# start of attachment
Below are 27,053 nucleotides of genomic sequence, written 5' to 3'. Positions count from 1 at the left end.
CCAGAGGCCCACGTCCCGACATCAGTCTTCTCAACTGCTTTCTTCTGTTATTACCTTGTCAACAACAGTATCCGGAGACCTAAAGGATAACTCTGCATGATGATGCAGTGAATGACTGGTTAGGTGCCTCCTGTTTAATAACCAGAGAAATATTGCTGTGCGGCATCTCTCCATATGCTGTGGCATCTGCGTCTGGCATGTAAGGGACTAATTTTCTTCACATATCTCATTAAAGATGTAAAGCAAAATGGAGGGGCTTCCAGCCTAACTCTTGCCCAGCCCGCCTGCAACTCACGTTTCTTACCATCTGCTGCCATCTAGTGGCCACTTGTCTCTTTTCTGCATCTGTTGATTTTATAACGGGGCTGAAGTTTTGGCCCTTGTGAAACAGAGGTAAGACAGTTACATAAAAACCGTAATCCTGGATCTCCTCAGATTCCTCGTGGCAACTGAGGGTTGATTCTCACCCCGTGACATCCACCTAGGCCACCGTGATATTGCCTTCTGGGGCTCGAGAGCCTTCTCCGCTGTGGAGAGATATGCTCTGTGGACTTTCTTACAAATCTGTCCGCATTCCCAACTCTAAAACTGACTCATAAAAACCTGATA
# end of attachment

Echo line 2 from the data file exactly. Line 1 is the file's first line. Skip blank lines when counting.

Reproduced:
CCAGAGGCCCACGTCCCGACATCAGTCTTCTCAACTGCTTTCTTCTGTTATTACCTTGTCAACAACAGTATCCGGAGACCTAAAGGATAACTCTGCATGATGATGCAGTGAATGACTGGTTAGGTGCCTCCTGTTTAATAACCAGAGAAATATTGCTGTGCGGCATCTCTCCATATGCTGTGGCATCTGCGTCTGGCATGTAAGGGACTAATTTTCTTCACATATCTCATTAAAGATGTAAAGCAAAATGGAGGGGCTTCCAGCCTAACTCTTGCCCAGCCCGCCTGCAACTCACGTTTCTTACCATCTGCTGCCATCTAGTGGCCACTTGTCTCTTTTCTGCATCTGTTGATTTTATAACGGGGCTGAAGTTTTGGCCCTTGTGAAACAGAGGTAAGACAGTTACATAAAAACCGTAATCCTGGATCTCCTCAGATTCCTCGTGGCAACTGAGGGTTGATTCTCACCCCGTGACATCCACCTAGGCCACCGTGATATTGCCTTCTGGGGCTCGAGAGCCTTCTCCGCTGTGGAGAGATATGCTCTGTGGACTTTCTTACAAATCTGTCCGCATTCCCAACTCTAAAACTGACTCATAAAAACCTGATA